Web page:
Monthly Archives: January 2012

was it worth it? (pt. 3)

Every once in a while, the universe delivers a message so powerful, so unambiguous, so affirming that it sends me spinning.  I got one of those loud-and-clear messages yesterday.

One of my first posts on this blog contemplated the question of whether my divorce was worth it.  Worth all the pain, all the disappointment, all the breaking down and rebuilding of the lives of the people I cared most about in the world.  Would I someday look back and know that I’d done what was truly best for all of us?

Last evening, I stopped at my ex-husband’s house on my way home from work to pick up some Girl Scout cookies I needed to deliver.  After hugs and kisses from my girls, I was just about to leave, when Sabrina told me that Bryce and his girlfriend, Debbie, had broken up after more than two years together.  I’m a caretaker, I can’t help it, so I headed to the kitchen, where I found Bryce opening the mail.  I asked him if he was okay and told him I was so sorry to hear about he and Debbie.  He offered the same condolences over my break-up with James, and the next thing I knew, we were engaged in a conversation that could only be described as surreal.

There we stood, in the kitchen I had designed and he had paid for when Sabrina was only a toddler, discussing the ends of our first loves after divorcing each other.  The children played in the living room as we traded, in broad brush strokes, the details of our break-ups.

I hesitated at first.  So used to his criticism, I braced myself for the possibility that he would insinuate that I was somehow to blame for James’ limitations.  But he didn’t.  He nodded sympathetically and agreed that I needed decent boundaries, and that I was teaching our girls the right thing by demonstrating those.  I told him how surprised I was at his relationship’s end; I had really thought that he and Debbie had staying power. He paused and then looked me in the eye and said, “You might be the only person that can actually appreciate this… but it was like dating me, the me before our divorce.  She was just like I used to be.  I could see it.  I could understand it.  But I couldn’t live with it.  I pulled the plug after two years.  I don’t know how you lasted 12.”

I didn’t know what to say.  I had liked Debbie, for sure, but I also know very well that it is impossible to know what people are like in a relationship until you are there with them, every single day.  And I also found myself feeling oddly loyal and protective of Bryce.  He is, after all, my daughters’ father.  I had his back, unequivocally, for more than a dozen years.  Funny how those old habits resurface.

More than anything, I was astounded at the ease and matter-of-fact delivery of his admission.  Where was the man who had almost never admitted he was wrong about anything?  Where was the man who had made me feel broken and crazy for even suggesting that he was flawed in any meaningful way?  Who was this self-effacing, authentic person in front of me, being vulnerable to his ex-wife??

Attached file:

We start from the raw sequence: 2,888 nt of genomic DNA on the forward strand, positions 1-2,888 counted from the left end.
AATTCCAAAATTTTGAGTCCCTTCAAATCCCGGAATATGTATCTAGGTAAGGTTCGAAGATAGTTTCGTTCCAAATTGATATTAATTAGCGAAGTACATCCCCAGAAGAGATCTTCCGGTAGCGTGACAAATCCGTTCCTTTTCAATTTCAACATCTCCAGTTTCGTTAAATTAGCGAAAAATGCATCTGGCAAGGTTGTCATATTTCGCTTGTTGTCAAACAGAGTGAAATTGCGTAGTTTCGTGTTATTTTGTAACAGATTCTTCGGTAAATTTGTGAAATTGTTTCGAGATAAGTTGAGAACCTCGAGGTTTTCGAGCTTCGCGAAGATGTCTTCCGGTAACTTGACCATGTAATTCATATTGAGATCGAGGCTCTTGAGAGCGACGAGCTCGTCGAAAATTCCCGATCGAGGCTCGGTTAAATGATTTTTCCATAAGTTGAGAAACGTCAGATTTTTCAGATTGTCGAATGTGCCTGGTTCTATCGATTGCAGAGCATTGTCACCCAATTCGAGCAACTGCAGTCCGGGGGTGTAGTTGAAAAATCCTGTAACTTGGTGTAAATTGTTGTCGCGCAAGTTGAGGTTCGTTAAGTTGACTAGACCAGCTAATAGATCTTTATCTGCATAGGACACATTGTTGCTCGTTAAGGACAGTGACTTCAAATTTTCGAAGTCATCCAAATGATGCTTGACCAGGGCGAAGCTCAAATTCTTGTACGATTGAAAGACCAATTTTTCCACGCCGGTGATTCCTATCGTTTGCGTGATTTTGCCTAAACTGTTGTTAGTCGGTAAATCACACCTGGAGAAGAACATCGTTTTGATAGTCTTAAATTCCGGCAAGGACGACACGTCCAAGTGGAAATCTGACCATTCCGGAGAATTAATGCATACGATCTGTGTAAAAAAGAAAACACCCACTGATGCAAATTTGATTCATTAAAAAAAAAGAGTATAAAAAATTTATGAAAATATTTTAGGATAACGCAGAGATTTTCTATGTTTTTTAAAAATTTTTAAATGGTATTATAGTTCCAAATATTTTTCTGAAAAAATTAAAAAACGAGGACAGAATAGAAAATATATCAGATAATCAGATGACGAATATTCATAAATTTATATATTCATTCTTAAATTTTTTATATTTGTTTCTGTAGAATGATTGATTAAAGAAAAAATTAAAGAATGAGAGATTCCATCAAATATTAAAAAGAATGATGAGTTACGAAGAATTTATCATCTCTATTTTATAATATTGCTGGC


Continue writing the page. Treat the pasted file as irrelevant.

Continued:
In that moment, I was so proud of him.  I have known him long enough and well enough to know how much emotional work it must have taken him to get to such a place with me.  I know that he must have applied himself to his personal growth with the same intense focus he applies to his legal practice.  He is not perfect, but he is trying harder than I’ve ever seen him, and I can’t help but respect that.

I thanked him for sharing with me.  I told him I was proud of him for the strides in self-awareness he’d made since we divorced.  Then we laughed at our mutual inability to model even one really good, really healthy intimate relationship for our daughters.  But we agreed to keep trying.  I told him I was counting on him, and he laughed and warned me not to hold my breath.

Then I gathered my cookies, kissed my daughters, and departed my former home, knowing, again, that it was indeed worth it.

Absolutely worth it.



Filed under divorce, friendships, healing, marriage, personal growth, relationships, single mom

keeping your sparkle alive

In my early 20’s, I had the pleasure of sharing a train car from Manchester to London, England with an elderly woman who taught me, in that short ride, quite a bit about being a woman and aging gracefully.  Lately, I have found myself thinking of her often and smiling.  She is surely not alive any longer, but lives on in many, many hearts, I suspect.

Her name was Hazel, and she was magnificent.  Beautiful, rosy skin and a full head of vibrant white hair.   A lilting accent that might have been Irish or could have been Scottish (I hadn’t been in Britain long enough to have developed the ear).  She was perfectly groomed and impeccably dressed (albeit our styles were decidedly different; it was the Grunge era and I can only imagine what she made of my tatty bell-bottoms and oversized hoodie…).  She clearly was a woman of taste and style and quite an advanced age.  I would estimate she could have been no younger than 80.

Our conversation started innocently enough — she was interested in what a young American girl was doing on her own in Manchester, and she shared with me her stories of touring the States as a young woman with her family and friends. As Hazel spoke, she was animated and bright and witty, and I wondered to myself what she must have been like as a younger woman… and I decided that “dazzling” probably best captured it.  Even at her age, she had a lightness and brightness to her that I’m sure would make her the center of any gathering.  But she was not, in any way that I could perceive, a show-off.  She wasn’t brash or loud; oh no, she was lady through and through.

At Birmingham station, our fellow passengers emptied our car, leaving us alone, our dialogue shifted as the dusk fell and we pulled out for London. Hazel eyed me for a moment and then asked me, “What do you think of the fact that someday, if you’re lucky, you’ll be as old as me?”